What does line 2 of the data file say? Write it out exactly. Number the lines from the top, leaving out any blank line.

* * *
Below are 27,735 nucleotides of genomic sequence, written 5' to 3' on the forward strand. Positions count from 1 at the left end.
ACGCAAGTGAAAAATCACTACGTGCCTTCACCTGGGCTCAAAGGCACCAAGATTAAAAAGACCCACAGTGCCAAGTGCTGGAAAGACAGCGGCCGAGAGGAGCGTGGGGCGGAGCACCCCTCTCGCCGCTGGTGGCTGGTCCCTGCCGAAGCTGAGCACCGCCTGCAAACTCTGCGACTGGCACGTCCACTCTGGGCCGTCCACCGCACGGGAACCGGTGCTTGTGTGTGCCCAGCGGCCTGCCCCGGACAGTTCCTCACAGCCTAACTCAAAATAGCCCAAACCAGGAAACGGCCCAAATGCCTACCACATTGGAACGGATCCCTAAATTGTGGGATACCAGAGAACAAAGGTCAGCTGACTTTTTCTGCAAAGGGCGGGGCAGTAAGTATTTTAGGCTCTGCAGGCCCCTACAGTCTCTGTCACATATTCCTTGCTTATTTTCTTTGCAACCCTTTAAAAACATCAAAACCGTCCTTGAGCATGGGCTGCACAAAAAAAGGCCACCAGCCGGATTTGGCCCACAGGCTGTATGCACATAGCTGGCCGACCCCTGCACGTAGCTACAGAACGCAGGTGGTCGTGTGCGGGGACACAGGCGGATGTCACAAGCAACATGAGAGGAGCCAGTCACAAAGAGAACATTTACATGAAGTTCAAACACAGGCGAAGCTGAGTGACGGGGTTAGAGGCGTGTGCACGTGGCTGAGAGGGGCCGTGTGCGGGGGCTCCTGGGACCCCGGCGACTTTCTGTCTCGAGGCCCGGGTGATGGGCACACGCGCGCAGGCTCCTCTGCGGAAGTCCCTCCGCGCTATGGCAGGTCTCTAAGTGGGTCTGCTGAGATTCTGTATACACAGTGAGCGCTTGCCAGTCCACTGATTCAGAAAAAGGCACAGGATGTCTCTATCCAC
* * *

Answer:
ACGCAAGTGAAAAATCACTACGTGCCTTCACCTGGGCTCAAAGGCACCAAGATTAAAAAGACCCACAGTGCCAAGTGCTGGAAAGACAGCGGCCGAGAGGAGCGTGGGGCGGAGCACCCCTCTCGCCGCTGGTGGCTGGTCCCTGCCGAAGCTGAGCACCGCCTGCAAACTCTGCGACTGGCACGTCCACTCTGGGCCGTCCACCGCACGGGAACCGGTGCTTGTGTGTGCCCAGCGGCCTGCCCCGGACAGTTCCTCACAGCCTAACTCAAAATAGCCCAAACCAGGAAACGGCCCAAATGCCTACCACATTGGAACGGATCCCTAAATTGTGGGATACCAGAGAACAAAGGTCAGCTGACTTTTTCTGCAAAGGGCGGGGCAGTAAGTATTTTAGGCTCTGCAGGCCCCTACAGTCTCTGTCACATATTCCTTGCTTATTTTCTTTGCAACCCTTTAAAAACATCAAAACCGTCCTTGAGCATGGGCTGCACAAAAAAAGGCCACCAGCCGGATTTGGCCCACAGGCTGTATGCACATAGCTGGCCGACCCCTGCACGTAGCTACAGAACGCAGGTGGTCGTGTGCGGGGACACAGGCGGATGTCACAAGCAACATGAGAGGAGCCAGTCACAAAGAGAACATTTACATGAAGTTCAAACACAGGCGAAGCTGAGTGACGGGGTTAGAGGCGTGTGCACGTGGCTGAGAGGGGCCGTGTGCGGGGGCTCCTGGGACCCCGGCGACTTTCTGTCTCGAGGCCCGGGTGATGGGCACACGCGCGCAGGCTCCTCTGCGGAAGTCCCTCCGCGCTATGGCAGGTCTCTAAGTGGGTCTGCTGAGATTCTGTATACACAGTGAGCGCTTGCCAGTCCACTGATTCAGAAAAAGGCACAGGATGTCTCTATCCAC